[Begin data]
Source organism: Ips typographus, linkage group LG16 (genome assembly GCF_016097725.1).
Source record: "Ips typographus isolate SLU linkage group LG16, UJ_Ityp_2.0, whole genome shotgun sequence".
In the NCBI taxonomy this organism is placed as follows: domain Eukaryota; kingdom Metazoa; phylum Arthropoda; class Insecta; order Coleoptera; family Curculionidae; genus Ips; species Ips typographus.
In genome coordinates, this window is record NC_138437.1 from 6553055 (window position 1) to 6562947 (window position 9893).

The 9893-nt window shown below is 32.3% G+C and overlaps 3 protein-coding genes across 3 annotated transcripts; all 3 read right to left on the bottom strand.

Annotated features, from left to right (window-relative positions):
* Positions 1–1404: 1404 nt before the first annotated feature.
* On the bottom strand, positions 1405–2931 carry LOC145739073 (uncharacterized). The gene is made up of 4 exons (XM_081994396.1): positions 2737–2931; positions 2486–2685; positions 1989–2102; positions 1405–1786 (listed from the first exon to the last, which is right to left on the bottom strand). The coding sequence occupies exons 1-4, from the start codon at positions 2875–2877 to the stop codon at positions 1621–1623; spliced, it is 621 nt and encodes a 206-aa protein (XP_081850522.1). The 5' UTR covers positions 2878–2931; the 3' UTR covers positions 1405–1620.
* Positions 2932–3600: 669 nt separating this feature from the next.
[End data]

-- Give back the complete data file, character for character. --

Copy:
Source organism: Ips typographus, linkage group LG16 (genome assembly GCF_016097725.1).
Source record: "Ips typographus isolate SLU linkage group LG16, UJ_Ityp_2.0, whole genome shotgun sequence".
In the NCBI taxonomy this organism is placed as follows: domain Eukaryota; kingdom Metazoa; phylum Arthropoda; class Insecta; order Coleoptera; family Curculionidae; genus Ips; species Ips typographus.
In genome coordinates, this window is record NC_138437.1 from 6553055 (window position 1) to 6562947 (window position 9893).

The 9893-nt window shown below is 32.3% G+C and overlaps 3 protein-coding genes across 3 annotated transcripts; all 3 read right to left on the bottom strand.

Annotated features, from left to right (window-relative positions):
* Positions 1–1404: 1404 nt before the first annotated feature.
* On the bottom strand, positions 1405–2931 carry LOC145739073 (uncharacterized). The gene is made up of 4 exons (XM_081994396.1): positions 2737–2931; positions 2486–2685; positions 1989–2102; positions 1405–1786 (listed from the first exon to the last, which is right to left on the bottom strand). The coding sequence occupies exons 1-4, from the start codon at positions 2875–2877 to the stop codon at positions 1621–1623; spliced, it is 621 nt and encodes a 206-aa protein (XP_081850522.1). The 5' UTR covers positions 2878–2931; the 3' UTR covers positions 1405–1620.
* Positions 2932–3600: 669 nt separating this feature from the next.